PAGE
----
The Dirty Little Secret of Every Courtroom Is That Every Witness’s Memory is a Leaking Sieve or Shifting Sands or a Shaky Pastiche, the Scooter Libby Trial’s Included

“Scooter” Libby’s defense is that he forgot and thus did not intentionally commit perjury and obstruct justice.

Such a defense won’t look good on his corporate resume, but believe me, it’s high time somebody in high places confessed to just how unreliable human memory is and made it stick.

In fact, the more we learn about our memories, the more we realize just how little we can recall with any dependable accuracy.

So I’ll tell you about one of my most embarrassing “failure of memory” moments if you’ll tell me one of yours.

Unfortunately, mine occurred at the top of the ten o’clock news on Dallas’ leading TV station a few nights after the 2002 Presidential elections. (Now, that’s something neither of us is likely to forget!)

It happened a day or two after it became apparent that who was going to win would depend on a few votes (or hanging chads!) in Florida. And that when elections are this close, they can conceivably be stolen with “invention” of a few votes more. In fact, Texas politics had produced just such a scurrilous incident in 1948 when Lyndon Johnson needed only a few votes more to defeat Gov. Coke Stevenson and move on to the U.S. Senate.

The man who engineered the electioneering magic of inventing votes after the polls had closed in Texas in 1948 was widely believed to be notorious South Texas political boss, the late George B. Parr. Three weeks before a prison-bound Parr shot himself to death on his ranch in the mid 1970s, I had taped several hours of interviews with him for a book I was writing. And nearly 30 years later, when a TV reporter called to ask if Parr had revealed who came from Austin to arrange for the extra votes for LBJ, I had no hesitancy in replying, “He said it was John Connally.”

Now you may (or may not) recall that John Bowden Connally, Jr., a powerful Texas governor, himself would run for the Presidency (and win the vote of a single convention delegate after spending $10 million). What Connally didn’t do was travel 214 miles from Austin to San Diego, TX, in the infamous Box 13 incident and ask Parr to invent more votes.

But my memory was so sure that when I had asked who had come down from Austin, Parr had replied, in his cackling, raspy voice, “That was ol’ John Connally.”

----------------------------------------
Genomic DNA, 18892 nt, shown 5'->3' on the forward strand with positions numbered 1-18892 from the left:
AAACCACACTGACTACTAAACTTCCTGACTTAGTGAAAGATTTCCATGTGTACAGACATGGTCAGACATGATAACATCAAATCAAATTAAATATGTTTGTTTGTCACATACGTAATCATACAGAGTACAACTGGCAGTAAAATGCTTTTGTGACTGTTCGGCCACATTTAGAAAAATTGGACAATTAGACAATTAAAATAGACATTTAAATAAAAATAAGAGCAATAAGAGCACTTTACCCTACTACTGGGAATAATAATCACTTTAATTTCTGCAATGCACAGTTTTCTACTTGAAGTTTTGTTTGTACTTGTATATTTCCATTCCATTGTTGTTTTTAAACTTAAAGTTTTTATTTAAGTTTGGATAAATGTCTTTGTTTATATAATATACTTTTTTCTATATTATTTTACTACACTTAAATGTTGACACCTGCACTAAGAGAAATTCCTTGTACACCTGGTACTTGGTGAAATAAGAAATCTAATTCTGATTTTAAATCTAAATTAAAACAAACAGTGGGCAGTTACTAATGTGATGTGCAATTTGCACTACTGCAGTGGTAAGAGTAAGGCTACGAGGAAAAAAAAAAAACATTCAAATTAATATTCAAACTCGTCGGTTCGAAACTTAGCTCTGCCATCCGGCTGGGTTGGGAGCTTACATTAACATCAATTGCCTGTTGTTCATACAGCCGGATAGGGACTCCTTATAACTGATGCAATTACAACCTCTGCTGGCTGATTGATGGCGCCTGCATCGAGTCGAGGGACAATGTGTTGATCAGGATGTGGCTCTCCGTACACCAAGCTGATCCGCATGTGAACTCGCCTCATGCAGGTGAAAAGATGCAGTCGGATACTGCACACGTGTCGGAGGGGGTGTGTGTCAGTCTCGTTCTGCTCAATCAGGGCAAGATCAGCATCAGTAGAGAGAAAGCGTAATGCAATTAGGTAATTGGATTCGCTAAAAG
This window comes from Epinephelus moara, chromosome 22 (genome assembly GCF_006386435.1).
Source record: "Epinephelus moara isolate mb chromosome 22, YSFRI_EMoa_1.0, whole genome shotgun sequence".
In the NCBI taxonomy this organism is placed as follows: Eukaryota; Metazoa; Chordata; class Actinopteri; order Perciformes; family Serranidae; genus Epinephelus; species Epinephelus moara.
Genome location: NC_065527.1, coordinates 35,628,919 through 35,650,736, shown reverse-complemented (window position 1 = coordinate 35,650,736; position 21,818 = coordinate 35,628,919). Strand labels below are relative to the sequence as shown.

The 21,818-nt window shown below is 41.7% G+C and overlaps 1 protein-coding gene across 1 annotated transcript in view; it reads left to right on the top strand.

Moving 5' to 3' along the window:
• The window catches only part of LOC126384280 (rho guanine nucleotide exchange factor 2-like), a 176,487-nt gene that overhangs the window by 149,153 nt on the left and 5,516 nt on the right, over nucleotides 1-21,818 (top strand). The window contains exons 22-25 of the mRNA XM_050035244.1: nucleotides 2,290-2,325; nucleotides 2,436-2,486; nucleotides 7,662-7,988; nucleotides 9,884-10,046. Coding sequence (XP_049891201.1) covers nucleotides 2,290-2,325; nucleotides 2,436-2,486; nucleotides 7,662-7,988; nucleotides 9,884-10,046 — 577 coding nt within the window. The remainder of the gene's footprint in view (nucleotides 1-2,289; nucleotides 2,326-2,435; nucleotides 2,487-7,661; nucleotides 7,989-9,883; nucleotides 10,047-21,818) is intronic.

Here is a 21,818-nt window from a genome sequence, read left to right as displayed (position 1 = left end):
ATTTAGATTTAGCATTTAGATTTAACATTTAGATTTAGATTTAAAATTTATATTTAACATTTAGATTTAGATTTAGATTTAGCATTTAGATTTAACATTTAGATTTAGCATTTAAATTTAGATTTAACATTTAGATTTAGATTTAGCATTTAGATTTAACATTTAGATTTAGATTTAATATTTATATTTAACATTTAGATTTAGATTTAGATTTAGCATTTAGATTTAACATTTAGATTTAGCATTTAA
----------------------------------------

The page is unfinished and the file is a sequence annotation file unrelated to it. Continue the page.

Didn’t happen. Despite being trumpeted in 15-second promos on Dallas’s leading TV station all day long. Despite my eyewitness-to-history testimony at the top of the late news. It wasn’t John Connally. More than a few historians had confirmed this years earlier, and I’d not read their accounts. And because my tapes of the interview were locked up hundreds of miles away in a university’s archives, I couldn’t check my memory. So I relied on it. So did the reporter. We both made a mistake. Someone else in Johnson’s campaign made the trip to request that Parr stuff the ballot box long after the polls were closed.

In his new book, The Naked Brain: How the Emerging Neurosociety Is Changing How We Live, Work and Love, neuropsychologist Richard Restak calls what happened to me—and perhaps happened to “Scooter” Libby—memory morphing.

“Basically,” writes Restak, clinical professor of neurology at George Washington University’s Medical Center, “memory morphing takes advantage of the fluidity of our memories, which aren’t encoded like videotapes or DVDs that we play back whenever we want to reexperience something from the past….The more social neuroscientists delve into the bramble bush of human memory, the less secure we should feel about the reliability of our own memories. And we’re not talking Alzheimer’s disease here, just normal human memory—which, it’s turning out, is more malleable than most of us ever imagined.”

A few of Restak’s sobering observations:

• Encouraging people to imagine an experience increases their confidence that that experience actually occurred. (It’s called imagination inflation.)

• We remember different things when we’re feeling down than when we’re feeling good about ourselves or vice versa. (This is, in fact, a form of memory morphing.)

• Marketers can get us to change our memory (as opposed to merely our opinions) even after they are formed simply by providing us with new and different commentary or contexts. (This is called backward framing.)

No doubt, skilled lawyers use all of these memory manipulating techniques and more in the courtroom. No wonder juries often have a hard time making up their mind. And want testimony read back to them. And, or so DNA evidence has been confirming, get the verdict dead wrong so much more frequently than prosecutors and judges and law school professors have been willing to admit. Human memory is one of the most unreliable processes that ever attracted a following. “Scooter” Libby’s lawyers could do worse than put Dr. Restak on the stand and have him talk a little bit about how unreliable it really is.

Purchase Robert Restaks’s book here: The Naked Brain: How the Emerging Neurosociety Is Changing How We Live, Work and Love

Dr. Elizabeth Loftus of the University of California at Irving might be the world’s foremost expert on the unreliability of memory. For professional information about her and her research, go here: Elizabeth F. Loftus.

For insights into her findings, go here:
Creating False Memories
What Jennifer Saw

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